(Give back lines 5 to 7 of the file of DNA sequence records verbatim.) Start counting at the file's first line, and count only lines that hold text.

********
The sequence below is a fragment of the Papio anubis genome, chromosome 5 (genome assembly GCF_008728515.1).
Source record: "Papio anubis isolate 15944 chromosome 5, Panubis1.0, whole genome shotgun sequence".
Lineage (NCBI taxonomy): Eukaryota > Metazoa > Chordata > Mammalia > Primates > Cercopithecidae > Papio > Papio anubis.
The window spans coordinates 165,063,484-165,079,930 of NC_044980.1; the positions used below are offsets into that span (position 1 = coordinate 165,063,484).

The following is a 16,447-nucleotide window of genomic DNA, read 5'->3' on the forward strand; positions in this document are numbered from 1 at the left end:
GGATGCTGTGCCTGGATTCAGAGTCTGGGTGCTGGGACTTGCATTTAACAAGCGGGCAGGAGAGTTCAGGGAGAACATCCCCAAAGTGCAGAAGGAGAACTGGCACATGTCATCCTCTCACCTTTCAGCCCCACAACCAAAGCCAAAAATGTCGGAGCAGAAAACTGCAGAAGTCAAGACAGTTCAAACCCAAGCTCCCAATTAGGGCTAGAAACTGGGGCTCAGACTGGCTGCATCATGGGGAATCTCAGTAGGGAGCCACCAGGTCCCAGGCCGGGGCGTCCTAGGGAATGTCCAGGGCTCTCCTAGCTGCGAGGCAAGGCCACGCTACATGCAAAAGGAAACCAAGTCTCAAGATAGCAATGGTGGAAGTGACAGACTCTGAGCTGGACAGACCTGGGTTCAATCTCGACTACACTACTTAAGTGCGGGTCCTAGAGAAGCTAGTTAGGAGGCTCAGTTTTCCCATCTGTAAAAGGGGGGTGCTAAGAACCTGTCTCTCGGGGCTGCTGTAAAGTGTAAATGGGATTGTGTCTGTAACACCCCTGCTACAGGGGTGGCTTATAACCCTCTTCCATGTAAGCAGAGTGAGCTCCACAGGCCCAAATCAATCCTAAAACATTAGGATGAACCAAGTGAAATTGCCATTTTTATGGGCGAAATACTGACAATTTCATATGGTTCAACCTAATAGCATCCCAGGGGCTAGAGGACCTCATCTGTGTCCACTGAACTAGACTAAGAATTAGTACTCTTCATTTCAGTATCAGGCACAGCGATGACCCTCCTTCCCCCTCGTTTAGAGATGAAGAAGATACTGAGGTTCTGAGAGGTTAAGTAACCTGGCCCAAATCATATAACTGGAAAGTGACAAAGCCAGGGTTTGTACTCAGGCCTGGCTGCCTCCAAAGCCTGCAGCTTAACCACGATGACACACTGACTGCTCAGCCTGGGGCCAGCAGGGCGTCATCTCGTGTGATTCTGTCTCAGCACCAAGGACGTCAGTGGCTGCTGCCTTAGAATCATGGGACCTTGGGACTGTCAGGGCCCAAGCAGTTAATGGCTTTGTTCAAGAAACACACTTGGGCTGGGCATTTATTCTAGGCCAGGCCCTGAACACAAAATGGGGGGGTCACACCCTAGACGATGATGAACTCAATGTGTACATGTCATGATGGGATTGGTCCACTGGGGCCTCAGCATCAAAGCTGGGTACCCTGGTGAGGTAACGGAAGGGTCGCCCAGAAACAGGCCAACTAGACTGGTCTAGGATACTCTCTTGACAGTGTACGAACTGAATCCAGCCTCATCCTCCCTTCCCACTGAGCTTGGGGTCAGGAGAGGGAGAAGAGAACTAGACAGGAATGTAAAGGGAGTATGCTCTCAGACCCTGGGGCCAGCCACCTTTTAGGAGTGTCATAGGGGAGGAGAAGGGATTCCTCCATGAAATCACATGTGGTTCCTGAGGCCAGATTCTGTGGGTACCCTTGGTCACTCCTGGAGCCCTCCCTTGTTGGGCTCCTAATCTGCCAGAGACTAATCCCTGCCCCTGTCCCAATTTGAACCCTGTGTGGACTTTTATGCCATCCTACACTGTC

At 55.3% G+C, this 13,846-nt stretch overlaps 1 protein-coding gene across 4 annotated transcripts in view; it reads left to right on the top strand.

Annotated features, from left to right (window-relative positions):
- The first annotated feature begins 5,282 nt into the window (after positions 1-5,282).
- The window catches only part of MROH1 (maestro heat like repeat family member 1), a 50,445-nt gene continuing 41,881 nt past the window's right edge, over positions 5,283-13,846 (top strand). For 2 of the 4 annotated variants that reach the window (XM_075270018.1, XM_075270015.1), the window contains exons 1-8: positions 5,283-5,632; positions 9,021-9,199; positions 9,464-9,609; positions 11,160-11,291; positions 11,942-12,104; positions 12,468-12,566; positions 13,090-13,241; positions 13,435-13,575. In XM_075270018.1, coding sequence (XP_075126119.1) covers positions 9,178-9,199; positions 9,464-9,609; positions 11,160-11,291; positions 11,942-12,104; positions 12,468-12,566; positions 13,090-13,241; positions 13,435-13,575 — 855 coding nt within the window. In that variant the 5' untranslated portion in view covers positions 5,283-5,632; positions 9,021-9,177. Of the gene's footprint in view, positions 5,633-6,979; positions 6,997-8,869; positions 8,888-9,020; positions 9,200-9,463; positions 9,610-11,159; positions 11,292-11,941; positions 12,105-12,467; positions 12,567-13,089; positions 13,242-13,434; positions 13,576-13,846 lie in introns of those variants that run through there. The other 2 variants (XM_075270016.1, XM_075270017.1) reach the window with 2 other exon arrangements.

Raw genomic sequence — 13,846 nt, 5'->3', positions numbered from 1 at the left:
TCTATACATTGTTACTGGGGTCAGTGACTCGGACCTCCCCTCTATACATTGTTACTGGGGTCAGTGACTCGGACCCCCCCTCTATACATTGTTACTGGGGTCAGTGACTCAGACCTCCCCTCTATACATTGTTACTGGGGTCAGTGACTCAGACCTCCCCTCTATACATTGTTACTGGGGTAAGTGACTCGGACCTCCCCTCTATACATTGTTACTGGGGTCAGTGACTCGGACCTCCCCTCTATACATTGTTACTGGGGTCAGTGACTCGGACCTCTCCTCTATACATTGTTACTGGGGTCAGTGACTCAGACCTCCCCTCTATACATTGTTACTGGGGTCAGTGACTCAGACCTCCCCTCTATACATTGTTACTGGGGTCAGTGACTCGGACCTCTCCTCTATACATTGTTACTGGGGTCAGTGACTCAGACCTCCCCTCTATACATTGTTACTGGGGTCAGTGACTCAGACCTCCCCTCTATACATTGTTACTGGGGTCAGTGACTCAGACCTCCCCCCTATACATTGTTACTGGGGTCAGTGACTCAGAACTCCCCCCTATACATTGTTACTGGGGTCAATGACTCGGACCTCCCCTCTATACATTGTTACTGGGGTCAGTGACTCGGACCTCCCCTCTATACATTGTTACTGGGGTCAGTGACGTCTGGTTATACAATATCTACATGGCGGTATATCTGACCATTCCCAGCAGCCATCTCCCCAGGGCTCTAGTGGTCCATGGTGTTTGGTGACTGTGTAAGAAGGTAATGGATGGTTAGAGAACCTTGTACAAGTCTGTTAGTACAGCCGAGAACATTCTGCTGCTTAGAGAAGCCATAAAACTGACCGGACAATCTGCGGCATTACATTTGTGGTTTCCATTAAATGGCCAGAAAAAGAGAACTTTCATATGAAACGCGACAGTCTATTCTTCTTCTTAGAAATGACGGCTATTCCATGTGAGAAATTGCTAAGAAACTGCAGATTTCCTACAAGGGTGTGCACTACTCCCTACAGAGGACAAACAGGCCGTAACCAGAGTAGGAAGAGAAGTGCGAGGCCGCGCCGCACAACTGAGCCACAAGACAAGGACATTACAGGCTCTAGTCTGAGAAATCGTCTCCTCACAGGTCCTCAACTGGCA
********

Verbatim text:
The following is a 16,447-nucleotide window of genomic DNA, read 5'->3' on the forward strand; positions in this document are numbered from 1 at the left end:
GGATGCTGTGCCTGGATTCAGAGTCTGGGTGCTGGGACTTGCATTTAACAAGCGGGCAGGAGAGTTCAGGGAGAACATCCCCAAAGTGCAGAAGGAGAACTGGCACATGTCATCCTCTCACCTTTCAGCCCCACAACCAAAGCCAAAAATGTCGGAGCAGAAAACTGCAGAAGTCAAGACAGTTCAAACCCAAGCTCCCAATTAGGGCTAGAAACTGGGGCTCAGACTGGCTGCATCATGGGGAATCTCAGTAGGGAGCCACCAGGTCCCAGGCCGGGGCGTCCTAGGGAATGTCCAGGGCTCTCCTAGCTGCGAGGCAAGGCCACGCTACATGCAAAAGGAAACCAAGTCTCAAGATAGCAATGGTGGAAGTGACAGACTCTGAGCTGGACAGACCTGGGTTCAATCTCGACTACACTACTTAAGTGCGGGTCCTAGAGAAGCTAGTTAGGAGGCTCAGTTTTCCCATCTGTAAAAGGGGGGTGCTAAGAACCTGTCTCTCGGGGCTGCTGTAAAGTGTAAATGGGATTGTGTCTGTAACACCCCTGCTACAGGGGTGGCTTATAACCCTCTTCCATGTAAGCAGAGTGAGCTCCACAGGCCCAAATCAATCCTAAAACATTAGGATGAACCAAGTGAAATTGCCATTTTTATGGGCGAAATACTGACAATTTCATATGGTTCAACCTAATAGCATCCCAGGGGCTAGAGGACCTCATCTGTGTCCACTGAACTAGACTAAGAATTAGTACTCTTCATTTCAGTATCAGGCACAGCGATGACCCTCCTTCCCCCTCGTTTAGAGATGAAGAAGATACTGAGGTTCTGAGAGGTTAAGTAACCTGGCCCAAATCATATAACTGGAAAGTGACAAAGCCAGGGTTTGTACTCAGGCCTGGCTGCCTCCAAAGCCTGCAGCTTAACCACGATGACACACTGACTGCTCAGCCTGGGGCCAGCAGGGCGTCATCTCGTGTGATTCTGTCTCAGCACCAAGGACGTCAGTGGCTGCTGCCTTAGAATCATGGGACCTTGGGACTGTCAGGGCCCAAGCAGTTAATGGCTTTGTTCAAGAAACACACTTGGGCTGGGCATTTATTCTAGGCCAGGCCCTGAACACAAAATGGGGGGGTCACACCCTAGACGATGATGAACTCAATGTGTACATGTCATGATGGGATTGGTCCACTGGGGCCTCAGCATCAAAGCTGGGTACCCTGGTGAGGTAACGGAAGGGTCGCCCAGAAACAGGCCAACTAGACTGGTCTAGGATACTCTCTTGACAGTGTACGAACTGAATCCAGCCTCATCCTCCCTTCCCACTGAGCTTGGGGTCAGGAGAGGGAGAAGAGAACTAGACAGGAATGTAAAGGGAGTATGCTCTCAGACCCTGGGGCCAGCCACCTTTTAGGAGTGTCATAGGGGAGGAGAAGGGATTCCTCCATGAAATCACATGTGGTTCCTGAGGCCAGATTCTGTGGGTACCCTTGGTCACTCCTGGAGCCCTCCCTTGTTGGGCTCCTAATCTGCCAGAGACTAATCCCTGCCCCTGTCCCAATTTGAACCCTGTGTGGACTTTTATGCCATCCTACACTGTC

At 55.3% G+C, this 13,846-nt stretch overlaps 1 protein-coding gene across 4 annotated transcripts in view; it reads left to right on the top strand.